The Scylla and Charybiis of abstract picture making are a mess on the one hand and a doodle on the other. My methods most often run into trouble by making a mess. Very organized abstract painters have more trouble with making doodles. I find the mess more often plagues very talented artists and the doodle plauges those with less talent, in general. No explaination, just an observation. Nor it is always this way. Klee made quite a few doodles, for instance. Mondrian too, especially towards the end. His were the most refined doodles I've ever seen, though.


Dizzy Simulacrum

August 27, 2007, 5:17 AM

The goal of perception is to negotiate the world. The human brain seeks order. Composition refers to a sense of order in the interaction of visual elements (both rational and intuitive but primarily intuitive). Synonyms are unity, coherence, harmony, wholeness, and gestalt (where the whole is greater than the sum of its parts).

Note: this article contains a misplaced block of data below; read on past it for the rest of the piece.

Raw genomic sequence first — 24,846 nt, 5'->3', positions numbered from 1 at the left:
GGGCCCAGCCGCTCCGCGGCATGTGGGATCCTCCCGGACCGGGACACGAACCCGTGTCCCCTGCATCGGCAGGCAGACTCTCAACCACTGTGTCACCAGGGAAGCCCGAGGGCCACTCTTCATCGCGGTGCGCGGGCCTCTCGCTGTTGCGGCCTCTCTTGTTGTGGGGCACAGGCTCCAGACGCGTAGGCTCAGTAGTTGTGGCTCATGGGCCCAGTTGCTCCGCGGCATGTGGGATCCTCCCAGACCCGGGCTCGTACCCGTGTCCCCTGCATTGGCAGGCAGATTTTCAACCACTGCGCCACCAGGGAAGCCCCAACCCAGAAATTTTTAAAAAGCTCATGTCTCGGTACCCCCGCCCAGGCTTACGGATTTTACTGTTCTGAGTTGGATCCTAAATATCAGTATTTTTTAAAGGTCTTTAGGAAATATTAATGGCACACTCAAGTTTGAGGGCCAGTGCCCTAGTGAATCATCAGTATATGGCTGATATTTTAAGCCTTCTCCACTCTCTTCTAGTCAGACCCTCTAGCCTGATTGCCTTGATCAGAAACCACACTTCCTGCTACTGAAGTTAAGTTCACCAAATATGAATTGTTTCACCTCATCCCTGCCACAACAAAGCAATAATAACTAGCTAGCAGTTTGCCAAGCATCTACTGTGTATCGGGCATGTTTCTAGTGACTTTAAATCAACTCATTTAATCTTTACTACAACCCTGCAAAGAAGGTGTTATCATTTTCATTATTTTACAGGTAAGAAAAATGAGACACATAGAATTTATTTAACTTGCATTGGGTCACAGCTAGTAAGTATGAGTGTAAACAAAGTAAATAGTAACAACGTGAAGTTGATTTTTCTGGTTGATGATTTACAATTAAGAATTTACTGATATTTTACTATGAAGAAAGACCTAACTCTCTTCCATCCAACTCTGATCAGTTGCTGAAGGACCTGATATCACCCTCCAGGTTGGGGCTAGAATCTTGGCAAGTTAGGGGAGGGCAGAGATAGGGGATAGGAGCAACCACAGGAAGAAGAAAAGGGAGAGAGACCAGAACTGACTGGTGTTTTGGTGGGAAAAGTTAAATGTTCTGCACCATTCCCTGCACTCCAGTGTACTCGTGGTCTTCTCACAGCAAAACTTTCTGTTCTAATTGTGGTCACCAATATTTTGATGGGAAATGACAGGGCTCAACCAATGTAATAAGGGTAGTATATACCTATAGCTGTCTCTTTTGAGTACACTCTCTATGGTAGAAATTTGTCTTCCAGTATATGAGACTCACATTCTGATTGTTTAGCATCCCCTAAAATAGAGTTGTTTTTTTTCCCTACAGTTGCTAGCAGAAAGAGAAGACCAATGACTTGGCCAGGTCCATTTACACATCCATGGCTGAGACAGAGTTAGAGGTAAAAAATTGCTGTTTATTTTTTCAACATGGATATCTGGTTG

By definition a successful composition is a consistent, orderly, or pleasing arrangement of parts, a satisfying resolution of all competing visual forces. Rudolf Arnhiem suggests that our sense of congruity, consistency, and lateral balance is based in the make-up of our commonly shared central nervous system.

Successful composition is as essential in work that mimics our visual perceptions (what this current string of commentors are referring to as "realist") as it is for work whose content is purely self-referential (non-objective, concrete). It is also essential for every variety of image in between.

Harmonizing a work that is based in perception is more complicated than harmonizing a non-objective work.

Seeing artistically demands cultivated observation.

In conjunction with looking at a lot of art, one can cultivate observation through a study of gestalt principles, dynamic visual forces, underlying pictorial structures, and human psychology.